Battle of Market Forces: Convenience vs. Sustainability

In this case study, the author shares a personal shopping dilemma through the lens of a researcher dedicated to brand health.

The author(s)

  • Amy Charles Global Brand Health Tracking
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A new food market opened in my Toronto neighborhood. The store is called bare market, and what makes it a sensation is that you not only bring your own shopping bags, you also need to bring your own containers to buy any of the goods they sell, which range from prepared food & food ingredients, to shampoos and essential oils.

While bringing your own bags to grocery stores is a familiar practice for many Canadians, bringing your own set of containers is not. It’s a true “zero-waste” concept, a word that’s quickly working its way into our lexicon in 2020 (alongside “circular economy” and “upcycling”). This new store concept was so seen as so revolutionary that someone in my Facebook feed shared a virtual tour, commenting that they hoped this would become the mainstream way to shop.

: credit @jakegrahamphoto and @megangloverphoto
Credit @jakegrahamphoto and @megangloverphoto

I was inspired to make a trip to the bare market to experience it myself. Once in the store, I was pleasantly struck by the minimalist design, the olive oil on tap, and the simplicity of the process to weigh (“tare”) my containers and fill them. Despite the small size of the store, I was also surprised at how long it took me to find what I was looking for in a sea of similar-looking bins.

As I filled my bottle with kombucha (also on tap!), I wondered in this era of ever-growing options for customized meal plans and food delivery services, how likely people will be to put in the effort to shift toward zero-waste and “go bare”, and will first-time visitors, despite good intentions, fail to return not because of the quality of the goods but because doing so requires a cascade of changes?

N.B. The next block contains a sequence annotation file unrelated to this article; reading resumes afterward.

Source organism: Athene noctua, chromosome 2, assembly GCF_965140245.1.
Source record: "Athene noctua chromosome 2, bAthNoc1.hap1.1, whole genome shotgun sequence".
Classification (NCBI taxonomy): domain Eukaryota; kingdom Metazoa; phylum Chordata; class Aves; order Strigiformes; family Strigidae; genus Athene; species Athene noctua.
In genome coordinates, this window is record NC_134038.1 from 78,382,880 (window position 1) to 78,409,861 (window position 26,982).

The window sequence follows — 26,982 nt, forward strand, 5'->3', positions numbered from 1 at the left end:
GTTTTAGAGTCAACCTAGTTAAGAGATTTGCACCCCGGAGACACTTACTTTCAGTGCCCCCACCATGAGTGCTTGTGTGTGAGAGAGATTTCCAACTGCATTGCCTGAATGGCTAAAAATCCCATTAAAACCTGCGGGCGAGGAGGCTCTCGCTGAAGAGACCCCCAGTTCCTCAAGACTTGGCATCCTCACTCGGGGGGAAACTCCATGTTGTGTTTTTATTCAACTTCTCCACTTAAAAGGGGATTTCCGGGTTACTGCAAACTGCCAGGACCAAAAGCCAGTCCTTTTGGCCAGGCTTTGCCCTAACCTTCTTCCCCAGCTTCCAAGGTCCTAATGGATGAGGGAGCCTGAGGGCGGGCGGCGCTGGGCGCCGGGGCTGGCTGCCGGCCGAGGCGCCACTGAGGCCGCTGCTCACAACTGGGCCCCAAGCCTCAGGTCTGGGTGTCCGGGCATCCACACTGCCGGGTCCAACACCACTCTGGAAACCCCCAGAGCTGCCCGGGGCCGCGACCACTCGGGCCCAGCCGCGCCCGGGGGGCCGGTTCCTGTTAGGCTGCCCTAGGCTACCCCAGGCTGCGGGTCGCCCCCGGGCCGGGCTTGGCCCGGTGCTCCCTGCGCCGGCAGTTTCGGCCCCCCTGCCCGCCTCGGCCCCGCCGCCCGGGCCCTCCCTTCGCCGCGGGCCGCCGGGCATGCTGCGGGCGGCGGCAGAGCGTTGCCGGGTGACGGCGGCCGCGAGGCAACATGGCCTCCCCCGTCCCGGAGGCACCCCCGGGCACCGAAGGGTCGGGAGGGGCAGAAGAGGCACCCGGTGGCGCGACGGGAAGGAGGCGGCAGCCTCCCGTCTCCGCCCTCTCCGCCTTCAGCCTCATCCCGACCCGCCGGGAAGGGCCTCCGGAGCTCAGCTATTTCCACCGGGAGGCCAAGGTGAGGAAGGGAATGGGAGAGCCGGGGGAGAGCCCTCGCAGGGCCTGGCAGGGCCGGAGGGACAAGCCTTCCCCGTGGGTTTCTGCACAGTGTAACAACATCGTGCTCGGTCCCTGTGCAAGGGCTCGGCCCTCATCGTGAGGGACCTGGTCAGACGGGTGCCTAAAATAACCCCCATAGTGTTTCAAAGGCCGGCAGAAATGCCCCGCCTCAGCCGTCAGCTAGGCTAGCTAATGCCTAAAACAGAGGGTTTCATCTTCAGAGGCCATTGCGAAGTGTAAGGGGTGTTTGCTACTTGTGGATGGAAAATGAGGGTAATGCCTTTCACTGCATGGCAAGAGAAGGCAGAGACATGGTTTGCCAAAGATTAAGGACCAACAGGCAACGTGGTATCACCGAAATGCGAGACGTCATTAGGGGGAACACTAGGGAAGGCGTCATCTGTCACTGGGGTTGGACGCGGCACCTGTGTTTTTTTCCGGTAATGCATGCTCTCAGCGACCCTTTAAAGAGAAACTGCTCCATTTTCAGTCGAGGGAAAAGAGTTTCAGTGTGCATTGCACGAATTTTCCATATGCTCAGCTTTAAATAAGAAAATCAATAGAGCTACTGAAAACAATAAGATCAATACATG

Changing Routine Is Harder Than We’d Like to Think

Globally eight in 10 people believe we are heading for an environmental disaster unless we change our habits quickly[i]. Single-use plastics[ii], like straws[iii] and plastic bags have become the poster children for environmental irresponsibility, yet, at least for some, asking people to bring their own bags (BYOB) to the grocery store or reusing their towels at hotels is going one step too far.

We only need to look as far as the last diet or fitness trend we tried to know that changing our routine is harder than we’d like to think. Adopting a new routine is just one of the factors that BYOC (Bring Your Own Container) shopping will have to overcome before it becomes the mainstream way to shop. As much as I like the idea, and I already do some shopping this way, the bare market didn’t have everything I needed, and I hesitated to buy some items because I missed the comfort of my familiar brands. But perhaps the biggest barrier is an emotional one. To set myself on the path to be a more consistently sustainable consumer, I’ll need to not only adjust my behavior and attitude, but also rewire my associations with brands. Changing habits is hard and we just might need brands to help us get there.